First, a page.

I must admit to kicking off my reading of the newest edition of 1,000 Places to See Before You Die by Patricia Schultz with a slightly negative attitude. “Chatsworth House, hmm? Blenheim is much better.” And then five or six pages later, there’s Blenheim – this author’s reading my mind! A bit later I’m thinking “Chester is fine and it’s got half-timber I suppose but Ludlow is so much nicer.” A few pages later, there’s Ludlow…
That soon endeared this book to me. So did the fact that Cambridge is the very first entry in the book. Not Harvard, not Yale, not Nalanda or Al-Aqsa or Bologna and particularly not Oxford. They got that right (what do you mean, I’m biased?). Though it’s a pity that the side-trip to Ely isn’t mentioned. The sight of Ely cathedral’s lantern soaring above the Fens is one of the greatest expressions of English landscape and architecture.
Author Patricia Schultz would be terrible in one of those interviews so beloved by the newspapers where celebs have to choose – “Britney or Madonna?” “Tea or coffee?” She had included in her book Exmoor and Dartmoor, Bath and Wells, Salisbury and Winchester, Leeds Castle and Sissinghurst Borcay hotels.
Any gaps? Well, I get a feeling that lowland England has been missed out. I would have to say that the great expanses of the South Downs and the chalk of the Ridgeway are among the greatest landscapes of the world, and they aren’t included – but the Cotswolds are. Nothing in East Anglia is mentioned, which is a pity since this region has some of the loveliest villages: Finchingfield, Kersey, Lavenham and Framlingham – though the latter pair are small towns really. And just once, I think she’s really missed a trick; Stonehenge is here, but not Avebury, an equally fascinating monument and without the nasty visitor centre and fences. No Durham cathedral! Now that is really a shame; again, similar to visiting Ely, seeing that first view of Durham’s great church and castle on top of their ridge above the Wear is one of the great English landscape experiences.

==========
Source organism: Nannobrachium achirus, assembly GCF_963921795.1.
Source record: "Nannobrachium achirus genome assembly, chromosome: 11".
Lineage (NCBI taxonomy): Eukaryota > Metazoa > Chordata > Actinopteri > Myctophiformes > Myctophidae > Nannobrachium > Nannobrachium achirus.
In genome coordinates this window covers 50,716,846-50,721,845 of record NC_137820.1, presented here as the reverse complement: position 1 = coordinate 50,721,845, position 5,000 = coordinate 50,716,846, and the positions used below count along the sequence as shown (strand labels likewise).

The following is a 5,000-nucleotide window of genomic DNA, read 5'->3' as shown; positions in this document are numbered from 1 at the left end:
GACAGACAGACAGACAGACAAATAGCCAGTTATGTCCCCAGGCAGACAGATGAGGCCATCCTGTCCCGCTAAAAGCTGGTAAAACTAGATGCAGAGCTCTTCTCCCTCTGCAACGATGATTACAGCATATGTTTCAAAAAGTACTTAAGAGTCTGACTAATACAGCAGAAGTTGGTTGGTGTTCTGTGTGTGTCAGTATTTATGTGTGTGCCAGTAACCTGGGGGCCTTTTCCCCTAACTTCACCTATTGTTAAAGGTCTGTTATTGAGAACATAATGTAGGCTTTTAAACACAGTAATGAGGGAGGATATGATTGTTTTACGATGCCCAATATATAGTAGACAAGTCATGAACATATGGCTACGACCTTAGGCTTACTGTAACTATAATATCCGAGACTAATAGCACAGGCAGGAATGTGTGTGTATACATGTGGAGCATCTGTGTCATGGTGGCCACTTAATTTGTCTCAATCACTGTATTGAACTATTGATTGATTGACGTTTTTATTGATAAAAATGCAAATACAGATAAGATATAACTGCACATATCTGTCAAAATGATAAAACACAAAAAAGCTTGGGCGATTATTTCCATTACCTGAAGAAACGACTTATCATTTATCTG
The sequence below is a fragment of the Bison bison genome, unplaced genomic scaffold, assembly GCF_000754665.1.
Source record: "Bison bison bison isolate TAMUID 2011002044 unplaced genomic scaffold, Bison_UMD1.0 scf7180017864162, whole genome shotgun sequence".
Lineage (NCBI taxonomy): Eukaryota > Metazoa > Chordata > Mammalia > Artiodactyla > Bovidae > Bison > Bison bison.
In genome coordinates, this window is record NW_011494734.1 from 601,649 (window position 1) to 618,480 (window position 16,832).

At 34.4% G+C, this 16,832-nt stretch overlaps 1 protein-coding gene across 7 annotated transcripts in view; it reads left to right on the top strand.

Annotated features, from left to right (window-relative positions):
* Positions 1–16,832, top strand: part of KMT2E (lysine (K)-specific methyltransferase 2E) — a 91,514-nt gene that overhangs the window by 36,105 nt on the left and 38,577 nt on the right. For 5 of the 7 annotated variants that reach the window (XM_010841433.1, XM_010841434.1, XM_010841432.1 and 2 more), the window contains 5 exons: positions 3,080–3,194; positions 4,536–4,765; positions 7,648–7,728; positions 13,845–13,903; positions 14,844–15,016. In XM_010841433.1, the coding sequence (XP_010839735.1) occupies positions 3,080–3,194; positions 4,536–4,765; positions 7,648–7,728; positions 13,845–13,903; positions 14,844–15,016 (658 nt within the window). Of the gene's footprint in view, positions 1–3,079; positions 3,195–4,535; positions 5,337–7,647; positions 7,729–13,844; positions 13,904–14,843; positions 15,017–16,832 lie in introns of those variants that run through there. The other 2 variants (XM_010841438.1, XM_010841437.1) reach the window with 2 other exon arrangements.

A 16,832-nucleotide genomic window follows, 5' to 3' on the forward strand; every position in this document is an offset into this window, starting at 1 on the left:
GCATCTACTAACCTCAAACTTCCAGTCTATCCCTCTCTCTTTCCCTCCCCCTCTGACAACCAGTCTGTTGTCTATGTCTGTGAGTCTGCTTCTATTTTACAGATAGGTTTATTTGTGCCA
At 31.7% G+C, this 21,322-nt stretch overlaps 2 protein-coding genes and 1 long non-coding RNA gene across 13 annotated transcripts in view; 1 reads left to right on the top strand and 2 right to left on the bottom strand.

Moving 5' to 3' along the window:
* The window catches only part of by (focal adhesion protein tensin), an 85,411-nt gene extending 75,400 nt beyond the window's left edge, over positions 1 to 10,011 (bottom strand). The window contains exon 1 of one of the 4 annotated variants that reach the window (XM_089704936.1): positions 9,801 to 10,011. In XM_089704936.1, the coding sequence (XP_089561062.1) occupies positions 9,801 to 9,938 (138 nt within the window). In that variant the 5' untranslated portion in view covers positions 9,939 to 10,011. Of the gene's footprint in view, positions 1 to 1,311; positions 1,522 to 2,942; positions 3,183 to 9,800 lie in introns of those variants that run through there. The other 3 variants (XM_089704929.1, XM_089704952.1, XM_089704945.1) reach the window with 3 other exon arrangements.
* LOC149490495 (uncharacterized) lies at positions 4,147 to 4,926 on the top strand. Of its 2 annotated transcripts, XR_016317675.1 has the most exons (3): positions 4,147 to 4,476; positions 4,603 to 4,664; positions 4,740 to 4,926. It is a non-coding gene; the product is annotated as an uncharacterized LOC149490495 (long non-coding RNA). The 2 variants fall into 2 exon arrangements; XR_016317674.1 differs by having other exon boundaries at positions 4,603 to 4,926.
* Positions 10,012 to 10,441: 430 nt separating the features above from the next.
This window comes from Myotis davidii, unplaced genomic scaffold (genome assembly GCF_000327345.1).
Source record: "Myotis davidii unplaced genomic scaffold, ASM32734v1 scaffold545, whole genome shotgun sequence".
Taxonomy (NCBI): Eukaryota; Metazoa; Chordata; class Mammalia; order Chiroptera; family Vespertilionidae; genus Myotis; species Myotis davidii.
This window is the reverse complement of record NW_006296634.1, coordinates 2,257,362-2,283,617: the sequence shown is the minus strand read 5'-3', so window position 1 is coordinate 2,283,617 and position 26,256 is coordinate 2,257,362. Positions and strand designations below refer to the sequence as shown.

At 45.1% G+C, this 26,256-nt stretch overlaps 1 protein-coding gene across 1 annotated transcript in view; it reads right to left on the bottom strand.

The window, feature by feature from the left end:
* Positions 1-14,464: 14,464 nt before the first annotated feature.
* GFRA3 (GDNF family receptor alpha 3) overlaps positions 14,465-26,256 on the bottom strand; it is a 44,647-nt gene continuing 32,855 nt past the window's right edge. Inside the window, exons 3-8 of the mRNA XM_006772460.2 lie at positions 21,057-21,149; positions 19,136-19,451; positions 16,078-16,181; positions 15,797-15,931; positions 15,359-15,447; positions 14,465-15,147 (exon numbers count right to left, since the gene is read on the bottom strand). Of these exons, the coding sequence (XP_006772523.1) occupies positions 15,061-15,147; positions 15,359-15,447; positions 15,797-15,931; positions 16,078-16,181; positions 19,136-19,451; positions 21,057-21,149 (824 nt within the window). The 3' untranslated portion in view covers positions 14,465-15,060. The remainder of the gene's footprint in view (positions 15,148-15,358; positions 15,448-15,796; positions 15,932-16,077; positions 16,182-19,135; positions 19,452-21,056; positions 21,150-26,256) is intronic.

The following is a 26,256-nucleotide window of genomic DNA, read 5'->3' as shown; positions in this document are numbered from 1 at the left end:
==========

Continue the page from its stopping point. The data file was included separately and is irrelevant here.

Regrettably, Britain’s industrial heritage does poorly as well; no canals, no Ironbridge Gorge museum, no Clifton Suspension Bridge. Finally, there is an omission that’s just plain wrong in my view: no mention of my favourite town in England – Norwich!
The hotel recommendations on the other hand are surprisingly good – where the book does make them (it doesn’t always); they’ve usually been picked with an eye to giving extra depth to the travel experience. For instance in Wells, the Swan Hotel, a former coaching inn, complements a visit to the cathedral and the Vicars’ Close with its traditional feel – you almost feel like you’re travelling back in time.
If you’re visiting Hadrian’s Wall, the Langley Castle Hotel is the recommendation – a slice of the Borders’ troubled history, built under Edward III to keep back marauding Scots and a truly spectacular piece of architecture. Meanwhile the Burgh Island Hotel off the Devon Coast, offers Jazz Age nostalgia – it’s a super Art Deco hotel and has entertained guests including Agatha Christie, Wallis Simpson, Edward VIII, and Noel Coward (though in the latter case it might be truer to say that Mr Coward entertained the hotel).
Overall, I think the book is an 8.5 out of 10. Not quite 100% up there but still informative enough to be a highly recommended travel book. Of course, that’s just for the coverage of England and London in particular – but I’ve had a look through the rest and this is a well-researched, sensible and enlightening book, which I didn’t necessarily expect judging by the title.
Our personal tastes are all different. I like fens, deserts, canyons, architecture and hiking. You might like tropical jungles, beaches, nightlife and snowboarding. So it’s inevitably difficult to come up with 1,000 places to suit everyone. In fact, this book does a pretty good job.
And reading it has been a pleasure; sitting by the fire, with the lamps on while it’s raining outside and letting my mind wander across the deserts of Rajasthan and the beaches of Barbados, or fabricating an artificial shiver while I read about the Sapporo Snow Festival.
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